But the hardware is only half the story: Pencil is designed for Paper, and inasmuch as they had the opportunity to revisit the software in tandem with the hardware, FiftyThree sought to make the user experience more intuitive across the board (or tablet, as it were), starting with the very first step. "We spent a lot of time thinking about that basic interaction—we wanted it to be simple," Petschnigg says, opening the app with a newly unboxed Pencil in hand. "What we have here is a [Bluetooth] pairing spot—we developed a mechanic called 'kiss to pair'—so in order to complete the bluetooth pairing, you just tap down, and in three seconds... [the icon turns white] it just paired."
"Kiss to Pair"
Once paired, Pencil allows for entirely new ways of using Paper. Not only does the device unlock all of the tools (which were previously available for in-app purchase), but FiftyThree has developed a 'palm rejection' algorithm that rivals Dikembe Mutombo. Ok, so it's not a euphemism for blocked shots, but it's quite impressive nonetheless: The App effectively detects when a touch comes from Pencil or one's hand, such that it knows not only when to ignore a resting palm but also remains gesture-controllable. Petschnigg marvels at the software engineering team's accomplishment, demonstrating the three features at once:The first thing [you notice after pairing] is that your hand no longer writes on the screen, and you can now just rest your wrist on the screen and simply write. What this meant for us is that we had to make the entire user interface aware of a pen versus a palm versus a touch—buttons don't know about palms, they know about touches.
But in our case, we developed a system... we actually had one of our Ph.D-level engineers work out geometric constraints [for] the tip signals coming in, to figure out how to disambiguate between pen versus palm versus touch. And our multi-touch gestures still work, which is an industry first—you can open up the loupe, if you want to do a detailed field. There's a lot going on on the screen right now: You're manipulating a loupe, with your fingers; the palm is being ignored; and the tip is still there for detail work.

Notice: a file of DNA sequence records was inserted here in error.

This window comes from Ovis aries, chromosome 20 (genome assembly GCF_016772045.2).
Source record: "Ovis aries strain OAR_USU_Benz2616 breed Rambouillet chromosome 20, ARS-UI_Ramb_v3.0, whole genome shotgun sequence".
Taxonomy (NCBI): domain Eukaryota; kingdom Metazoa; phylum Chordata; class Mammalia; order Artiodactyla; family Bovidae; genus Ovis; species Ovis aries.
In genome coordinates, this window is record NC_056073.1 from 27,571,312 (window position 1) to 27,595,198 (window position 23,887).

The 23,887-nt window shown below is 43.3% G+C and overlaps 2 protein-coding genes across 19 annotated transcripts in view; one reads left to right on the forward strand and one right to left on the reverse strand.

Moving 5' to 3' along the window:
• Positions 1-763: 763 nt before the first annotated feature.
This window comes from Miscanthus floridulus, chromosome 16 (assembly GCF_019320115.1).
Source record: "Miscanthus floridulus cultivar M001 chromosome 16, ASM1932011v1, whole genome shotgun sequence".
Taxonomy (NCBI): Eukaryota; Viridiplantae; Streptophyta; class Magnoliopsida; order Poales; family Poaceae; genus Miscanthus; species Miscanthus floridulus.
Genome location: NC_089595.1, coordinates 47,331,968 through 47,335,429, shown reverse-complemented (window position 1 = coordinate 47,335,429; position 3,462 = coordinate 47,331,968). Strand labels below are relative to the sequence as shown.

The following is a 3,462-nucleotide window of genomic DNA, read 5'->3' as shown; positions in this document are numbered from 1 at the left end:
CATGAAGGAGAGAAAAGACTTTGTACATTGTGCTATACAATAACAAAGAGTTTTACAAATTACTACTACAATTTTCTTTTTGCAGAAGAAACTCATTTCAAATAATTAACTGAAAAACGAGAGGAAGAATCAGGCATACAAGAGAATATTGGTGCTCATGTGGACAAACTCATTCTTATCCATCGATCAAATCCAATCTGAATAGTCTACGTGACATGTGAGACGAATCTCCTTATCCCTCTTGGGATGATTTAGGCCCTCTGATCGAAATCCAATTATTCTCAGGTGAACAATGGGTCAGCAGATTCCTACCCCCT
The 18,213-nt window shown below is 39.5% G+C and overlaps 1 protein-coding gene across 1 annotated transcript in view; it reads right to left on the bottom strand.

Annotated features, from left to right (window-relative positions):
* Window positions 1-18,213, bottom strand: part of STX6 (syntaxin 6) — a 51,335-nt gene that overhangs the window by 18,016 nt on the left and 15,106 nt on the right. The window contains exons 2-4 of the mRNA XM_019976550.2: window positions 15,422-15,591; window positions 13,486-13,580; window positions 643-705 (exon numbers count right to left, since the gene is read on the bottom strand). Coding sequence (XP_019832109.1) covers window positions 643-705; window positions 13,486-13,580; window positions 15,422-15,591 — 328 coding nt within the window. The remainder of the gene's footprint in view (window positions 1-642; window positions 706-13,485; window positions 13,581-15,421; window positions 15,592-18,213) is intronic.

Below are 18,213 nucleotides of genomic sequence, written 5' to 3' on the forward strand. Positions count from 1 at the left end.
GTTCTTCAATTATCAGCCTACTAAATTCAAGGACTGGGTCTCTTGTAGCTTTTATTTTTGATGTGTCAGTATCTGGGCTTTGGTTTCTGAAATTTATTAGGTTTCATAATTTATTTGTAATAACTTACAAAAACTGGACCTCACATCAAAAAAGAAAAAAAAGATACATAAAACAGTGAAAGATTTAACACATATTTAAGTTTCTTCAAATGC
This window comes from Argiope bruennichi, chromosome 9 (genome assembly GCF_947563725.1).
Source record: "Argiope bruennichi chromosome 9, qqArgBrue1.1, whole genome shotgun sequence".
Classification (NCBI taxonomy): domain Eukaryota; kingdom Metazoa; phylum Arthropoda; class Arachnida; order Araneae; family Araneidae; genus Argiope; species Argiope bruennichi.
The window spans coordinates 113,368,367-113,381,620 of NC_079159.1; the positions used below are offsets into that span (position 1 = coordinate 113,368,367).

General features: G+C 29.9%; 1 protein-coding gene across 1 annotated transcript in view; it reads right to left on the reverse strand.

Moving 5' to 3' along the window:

There's also a smart smudge feature (not unlike using pastels or charcoal, though its less tactile on glass) and, of course, an eraser that works exactly as you'd expect. "As Ikeda says, 'There are 50 billion pencils out there right now—people know how to flip it around to erase,'" says Petschnigg as the hardware designer nods in agreement. "It's a really natural gesture." In short, Pencil is intended to have all of the advantages of your beloved Blackwing and none of the drawbacks.
But if the product itself is a thing of beauty and utility, FiftyThree also has an eye on the not-so-distant future of Pencil. In keeping with Petschnigg's opinion that "there shouldn't be barriers for creation," they're working on an SDK for other apps to take advantage of Pencil's palm rejection technology; he's also passionate about the stylus's application in educational settings. "An object like the pencil is generally considered unremarkable, and it is taken for granted... because it is abundant, inexpensive, and as familiar as speech," Petroski writes, a few pages into The Pencil. "Yet the pencil need be no cliché. It can be as powerful a metaphor as the pen, as rich a symbol as the flag."
The pencil, the tool of doodlers, stands for thinking and creativity, but at the same time, as the toy of children, it symbolizes spontaneity and immaturity. Yet the pencil's graphite is also the ephemeral medium of thinkers, planners, drafters, architects, and engineers, the medium to be erased, revised, smudged, obliterated, lost...
Pencil offers the best of both worlds: the ability to erase, revise and smudge, without risk of outright obliteration or perdition. And while Petroski curiously omits designers in his list of pencil-wielding professionals, Petschnigg and his colleagues are the very folks who have reinvented the tool for the 21st century.
Let's go ahead and pencil them in.
The packaging was designed in-house with the same attention to detail; you'll have to check it out for yourself to have the pleasure of unboxing it...The packaging was designed in-house with the same attention to detail; you'll have to check it out for yourself to have the pleasure of unboxing it...
Pencil by FiftyThree is available now at an introductory price of $49.95 for the graphite version and $59.95 for walnut; orders placed before December 6 will ship in time for holiday delivery.